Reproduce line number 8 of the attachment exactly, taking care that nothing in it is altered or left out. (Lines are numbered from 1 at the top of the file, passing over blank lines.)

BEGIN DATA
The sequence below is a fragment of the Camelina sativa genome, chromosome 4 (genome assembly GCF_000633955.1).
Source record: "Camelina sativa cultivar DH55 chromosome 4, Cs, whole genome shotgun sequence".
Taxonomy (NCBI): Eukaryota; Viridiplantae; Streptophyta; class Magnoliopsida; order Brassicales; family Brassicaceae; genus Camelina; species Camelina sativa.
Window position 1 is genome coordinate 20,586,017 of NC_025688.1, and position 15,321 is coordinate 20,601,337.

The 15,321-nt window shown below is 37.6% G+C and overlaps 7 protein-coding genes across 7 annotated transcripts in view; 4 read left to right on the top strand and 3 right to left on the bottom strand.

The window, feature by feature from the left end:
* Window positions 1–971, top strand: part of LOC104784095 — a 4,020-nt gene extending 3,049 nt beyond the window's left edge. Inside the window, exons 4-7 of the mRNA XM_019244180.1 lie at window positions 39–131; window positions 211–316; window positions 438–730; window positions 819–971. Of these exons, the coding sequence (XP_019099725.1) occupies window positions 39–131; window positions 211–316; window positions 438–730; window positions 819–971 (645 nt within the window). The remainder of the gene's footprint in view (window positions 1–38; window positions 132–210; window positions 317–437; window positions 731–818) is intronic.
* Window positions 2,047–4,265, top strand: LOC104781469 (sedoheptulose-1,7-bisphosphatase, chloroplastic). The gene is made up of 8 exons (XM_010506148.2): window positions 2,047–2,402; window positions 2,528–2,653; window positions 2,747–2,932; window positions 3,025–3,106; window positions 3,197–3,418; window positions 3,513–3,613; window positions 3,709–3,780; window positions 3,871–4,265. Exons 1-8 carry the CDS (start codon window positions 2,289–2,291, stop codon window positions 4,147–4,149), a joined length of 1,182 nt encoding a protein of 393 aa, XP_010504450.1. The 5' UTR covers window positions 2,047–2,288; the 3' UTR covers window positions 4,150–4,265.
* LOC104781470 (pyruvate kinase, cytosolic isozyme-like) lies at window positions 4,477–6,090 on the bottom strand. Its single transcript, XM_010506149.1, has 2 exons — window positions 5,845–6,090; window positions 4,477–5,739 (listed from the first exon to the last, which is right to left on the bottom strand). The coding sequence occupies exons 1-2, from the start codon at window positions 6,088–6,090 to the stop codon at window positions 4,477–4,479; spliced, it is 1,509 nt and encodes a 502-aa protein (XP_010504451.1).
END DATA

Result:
* Window positions 2,047–4,265, top strand: LOC104781469 (sedoheptulose-1,7-bisphosphatase, chloroplastic). The gene is made up of 8 exons (XM_010506148.2): window positions 2,047–2,402; window positions 2,528–2,653; window positions 2,747–2,932; window positions 3,025–3,106; window positions 3,197–3,418; window positions 3,513–3,613; window positions 3,709–3,780; window positions 3,871–4,265. Exons 1-8 carry the CDS (start codon window positions 2,289–2,291, stop codon window positions 4,147–4,149), a joined length of 1,182 nt encoding a protein of 393 aa, XP_010504450.1. The 5' UTR covers window positions 2,047–2,288; the 3' UTR covers window positions 4,150–4,265.